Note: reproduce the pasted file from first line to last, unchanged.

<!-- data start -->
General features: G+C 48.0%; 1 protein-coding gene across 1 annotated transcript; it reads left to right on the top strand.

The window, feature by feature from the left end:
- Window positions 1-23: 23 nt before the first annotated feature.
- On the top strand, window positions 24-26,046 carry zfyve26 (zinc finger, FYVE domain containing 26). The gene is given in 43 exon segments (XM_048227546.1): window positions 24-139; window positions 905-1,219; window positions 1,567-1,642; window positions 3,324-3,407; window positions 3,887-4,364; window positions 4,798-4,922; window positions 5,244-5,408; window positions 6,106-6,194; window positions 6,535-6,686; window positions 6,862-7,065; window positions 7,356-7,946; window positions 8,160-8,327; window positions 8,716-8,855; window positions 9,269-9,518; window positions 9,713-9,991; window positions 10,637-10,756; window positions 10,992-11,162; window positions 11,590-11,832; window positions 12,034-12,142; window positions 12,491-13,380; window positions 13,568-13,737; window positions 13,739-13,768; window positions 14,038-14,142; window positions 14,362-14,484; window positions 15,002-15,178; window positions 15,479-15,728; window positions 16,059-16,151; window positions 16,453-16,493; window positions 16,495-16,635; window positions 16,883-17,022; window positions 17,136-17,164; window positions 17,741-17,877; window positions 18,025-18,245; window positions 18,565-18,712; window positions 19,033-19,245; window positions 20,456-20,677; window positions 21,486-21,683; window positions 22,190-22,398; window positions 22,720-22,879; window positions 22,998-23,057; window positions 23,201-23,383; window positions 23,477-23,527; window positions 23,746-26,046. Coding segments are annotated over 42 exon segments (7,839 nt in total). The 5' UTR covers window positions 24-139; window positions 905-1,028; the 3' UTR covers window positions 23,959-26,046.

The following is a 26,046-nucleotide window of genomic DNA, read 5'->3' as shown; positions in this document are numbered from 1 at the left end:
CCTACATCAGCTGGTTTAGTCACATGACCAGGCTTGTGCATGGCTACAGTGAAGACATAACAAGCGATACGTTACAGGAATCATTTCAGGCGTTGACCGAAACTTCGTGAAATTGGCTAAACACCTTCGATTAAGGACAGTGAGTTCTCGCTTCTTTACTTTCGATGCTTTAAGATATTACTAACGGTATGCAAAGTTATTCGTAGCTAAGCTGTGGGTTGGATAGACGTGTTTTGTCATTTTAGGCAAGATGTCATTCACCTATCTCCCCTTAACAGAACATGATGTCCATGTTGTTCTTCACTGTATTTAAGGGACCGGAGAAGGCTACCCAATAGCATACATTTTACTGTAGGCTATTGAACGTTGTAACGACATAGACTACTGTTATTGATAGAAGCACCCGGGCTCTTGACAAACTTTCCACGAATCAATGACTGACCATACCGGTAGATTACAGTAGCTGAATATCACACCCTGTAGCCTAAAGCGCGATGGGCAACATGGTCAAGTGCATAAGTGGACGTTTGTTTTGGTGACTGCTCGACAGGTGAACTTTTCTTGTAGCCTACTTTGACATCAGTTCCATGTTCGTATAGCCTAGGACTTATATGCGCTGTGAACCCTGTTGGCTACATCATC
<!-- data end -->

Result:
General features: G+C 48.0%; 1 protein-coding gene across 1 annotated transcript; it reads left to right on the top strand.

The window, feature by feature from the left end:
- Window positions 1-23: 23 nt before the first annotated feature.
- On the top strand, window positions 24-26,046 carry zfyve26 (zinc finger, FYVE domain containing 26). The gene is given in 43 exon segments (XM_048227546.1): window positions 24-139; window positions 905-1,219; window positions 1,567-1,642; window positions 3,324-3,407; window positions 3,887-4,364; window positions 4,798-4,922; window positions 5,244-5,408; window positions 6,106-6,194; window positions 6,535-6,686; window positions 6,862-7,065; window positions 7,356-7,946; window positions 8,160-8,327; window positions 8,716-8,855; window positions 9,269-9,518; window positions 9,713-9,991; window positions 10,637-10,756; window positions 10,992-11,162; window positions 11,590-11,832; window positions 12,034-12,142; window positions 12,491-13,380; window positions 13,568-13,737; window positions 13,739-13,768; window positions 14,038-14,142; window positions 14,362-14,484; window positions 15,002-15,178; window positions 15,479-15,728; window positions 16,059-16,151; window positions 16,453-16,493; window positions 16,495-16,635; window positions 16,883-17,022; window positions 17,136-17,164; window positions 17,741-17,877; window positions 18,025-18,245; window positions 18,565-18,712; window positions 19,033-19,245; window positions 20,456-20,677; window positions 21,486-21,683; window positions 22,190-22,398; window positions 22,720-22,879; window positions 22,998-23,057; window positions 23,201-23,383; window positions 23,477-23,527; window positions 23,746-26,046. Coding segments are annotated over 42 exon segments (7,839 nt in total). The 5' UTR covers window positions 24-139; window positions 905-1,028; the 3' UTR covers window positions 23,959-26,046.

The following is a 26,046-nucleotide window of genomic DNA, read 5'->3' as shown; positions in this document are numbered from 1 at the left end:
CCTACATCAGCTGGTTTAGTCACATGACCAGGCTTGTGCATGGCTACAGTGAAGACATAACAAGCGATACGTTACAGGAATCATTTCAGGCGTTGACCGAAACTTCGTGAAATTGGCTAAACACCTTCGATTAAGGACAGTGAGTTCTCGCTTCTTTACTTTCGATGCTTTAAGATATTACTAACGGTATGCAAAGTTATTCGTAGCTAAGCTGTGGGTTGGATAGACGTGTTTTGTCATTTTAGGCAAGATGTCATTCACCTATCTCCCCTTAACAGAACATGATGTCCATGTTGTTCTTCACTGTATTTAAGGGACCGGAGAAGGCTACCCAATAGCATACATTTTACTGTAGGCTATTGAACGTTGTAACGACATAGACTACTGTTATTGATAGAAGCACCCGGGCTCTTGACAAACTTTCCACGAATCAATGACTGACCATACCGGTAGATTACAGTAGCTGAATATCACACCCTGTAGCCTAAAGCGCGATGGGCAACATGGTCAAGTGCATAAGTGGACGTTTGTTTTGGTGACTGCTCGACAGGTGAACTTTTCTTGTAGCCTACTTTGACATCAGTTCCATGTTCGTATAGCCTAGGACTTATATGCGCTGTGAACCCTGTTGGCTACATCATC